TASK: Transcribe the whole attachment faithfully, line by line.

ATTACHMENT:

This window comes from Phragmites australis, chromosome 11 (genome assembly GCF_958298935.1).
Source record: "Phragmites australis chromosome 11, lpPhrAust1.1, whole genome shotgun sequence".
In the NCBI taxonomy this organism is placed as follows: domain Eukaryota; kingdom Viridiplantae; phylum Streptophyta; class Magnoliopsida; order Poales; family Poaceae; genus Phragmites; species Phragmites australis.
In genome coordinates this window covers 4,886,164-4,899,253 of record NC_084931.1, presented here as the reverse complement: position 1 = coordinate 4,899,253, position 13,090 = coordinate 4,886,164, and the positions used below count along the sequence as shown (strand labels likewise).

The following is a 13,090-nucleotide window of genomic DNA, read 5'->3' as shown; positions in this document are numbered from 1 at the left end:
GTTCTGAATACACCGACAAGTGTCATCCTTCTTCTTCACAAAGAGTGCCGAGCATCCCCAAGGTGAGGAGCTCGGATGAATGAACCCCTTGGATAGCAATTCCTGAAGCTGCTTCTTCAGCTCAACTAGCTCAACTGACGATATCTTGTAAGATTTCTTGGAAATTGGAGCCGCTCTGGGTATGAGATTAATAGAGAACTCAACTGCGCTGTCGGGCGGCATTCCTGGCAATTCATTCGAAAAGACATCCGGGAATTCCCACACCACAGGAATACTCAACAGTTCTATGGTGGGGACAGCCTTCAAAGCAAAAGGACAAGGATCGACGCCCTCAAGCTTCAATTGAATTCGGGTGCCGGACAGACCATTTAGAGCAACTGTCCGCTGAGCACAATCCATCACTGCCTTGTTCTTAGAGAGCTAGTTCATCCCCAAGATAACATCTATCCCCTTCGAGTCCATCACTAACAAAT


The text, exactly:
This window comes from Phragmites australis, chromosome 11 (genome assembly GCF_958298935.1).
Source record: "Phragmites australis chromosome 11, lpPhrAust1.1, whole genome shotgun sequence".
In the NCBI taxonomy this organism is placed as follows: domain Eukaryota; kingdom Viridiplantae; phylum Streptophyta; class Magnoliopsida; order Poales; family Poaceae; genus Phragmites; species Phragmites australis.
In genome coordinates this window covers 4,886,164-4,899,253 of record NC_084931.1, presented here as the reverse complement: position 1 = coordinate 4,899,253, position 13,090 = coordinate 4,886,164, and the positions used below count along the sequence as shown (strand labels likewise).

The following is a 13,090-nucleotide window of genomic DNA, read 5'->3' as shown; positions in this document are numbered from 1 at the left end:
GTTCTGAATACACCGACAAGTGTCATCCTTCTTCTTCACAAAGAGTGCCGAGCATCCCCAAGGTGAGGAGCTCGGATGAATGAACCCCTTGGATAGCAATTCCTGAAGCTGCTTCTTCAGCTCAACTAGCTCAACTGACGATATCTTGTAAGATTTCTTGGAAATTGGAGCCGCTCTGGGTATGAGATTAATAGAGAACTCAACTGCGCTGTCGGGCGGCATTCCTGGCAATTCATTCGAAAAGACATCCGGGAATTCCCACACCACAGGAATACTCAACAGTTCTATGGTGGGGACAGCCTTCAAAGCAAAAGGACAAGGATCGACGCCCTCAAGCTTCAATTGAATTCGGGTGCCGGACAGACCATTTAGAGCAACTGTCCGCTGAGCACAATCCATCACTGCCTTGTTCTTAGAGAGCTAGTTCATCCCCAAGATAACATCTATCCCCTTCGAGTCCATCACTAACAAAT